In a landslide result, more than 66 percent of New Mexico voters gave a thumbs-up to a bond that will fund just over $136 million in building construction and improvements on the campuses of a number of higher education schools across the state.
General Obligation Bond D will provide $16 million in funding for the phase two Chemistry Building renovation work at the University of New Mexico in Albuquerque. The school earlier completed phase one of that project, which also cost $16 million and came out of an earlier passed bond.
The phase two project will include upgrades to the building’s electrical, mechanical, and plumbing systems, as well as the modernization of both classroom and office space.
Additional Bond D funded projects at UNM will include the $4.2 million construction of a new building for the College Pathways to Career Center at the Taos campus; and a new $7 million Reserve Officer Training Corps building that will house Army, Navy, and Air Force programs on the main UNM campus.
At the Las Cruces main campus of New Mexico State University, Bond D will fund $25 million for a new Food Science, Security, and Safety Facility; along with a Biomedical Research Center; and Animal Nutrition and Feed Manufacturing Center.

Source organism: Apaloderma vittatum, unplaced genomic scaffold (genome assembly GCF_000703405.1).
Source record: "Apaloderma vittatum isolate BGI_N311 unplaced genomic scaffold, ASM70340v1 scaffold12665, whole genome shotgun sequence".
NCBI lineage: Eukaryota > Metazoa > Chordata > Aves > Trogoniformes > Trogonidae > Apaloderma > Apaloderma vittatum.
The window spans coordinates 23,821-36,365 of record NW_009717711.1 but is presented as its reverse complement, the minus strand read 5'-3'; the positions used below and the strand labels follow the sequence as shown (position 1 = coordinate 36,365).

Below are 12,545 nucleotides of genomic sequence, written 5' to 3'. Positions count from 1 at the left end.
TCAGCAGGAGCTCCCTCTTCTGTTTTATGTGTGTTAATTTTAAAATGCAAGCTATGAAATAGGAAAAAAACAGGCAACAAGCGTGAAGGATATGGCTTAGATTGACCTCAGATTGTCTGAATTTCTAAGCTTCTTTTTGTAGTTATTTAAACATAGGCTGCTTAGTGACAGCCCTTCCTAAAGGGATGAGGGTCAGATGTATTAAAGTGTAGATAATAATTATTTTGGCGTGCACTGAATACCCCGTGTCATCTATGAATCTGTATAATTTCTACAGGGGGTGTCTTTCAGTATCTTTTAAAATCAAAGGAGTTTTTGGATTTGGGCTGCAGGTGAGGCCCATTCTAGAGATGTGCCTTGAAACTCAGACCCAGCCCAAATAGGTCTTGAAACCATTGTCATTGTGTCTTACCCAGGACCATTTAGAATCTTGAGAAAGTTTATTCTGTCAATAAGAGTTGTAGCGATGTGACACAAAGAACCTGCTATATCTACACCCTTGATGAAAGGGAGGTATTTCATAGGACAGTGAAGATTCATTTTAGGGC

Those facilities will be built at three different locations on the campus.
The bond will provide some $1.4 million in additional funding for facility construction and upgrade work on the NMSU campus in Alamogordo; $1.6 million for the Carlsbad campus; and $1.5 million for the Grants campus.
Also, as part of the NMSU system, Dona Ana Community College is getting $1.7 million for a variety of facility projects on its Las Cruces campus.
Meanwhile, Santa Fe Community College is getting $5 million for a number of infrastructure improvements, including upgrades to cooling towers, updated fire protection, and the installation of alternative power generation sources.
The Santa Fe-based tribal college, Institute of American Indian Arts, is receiving $800,000 in Bond D Funding for heating and cooling system upgrades in its main Academic Building, which houses classrooms, studios, and offices.
By Garry Boulard
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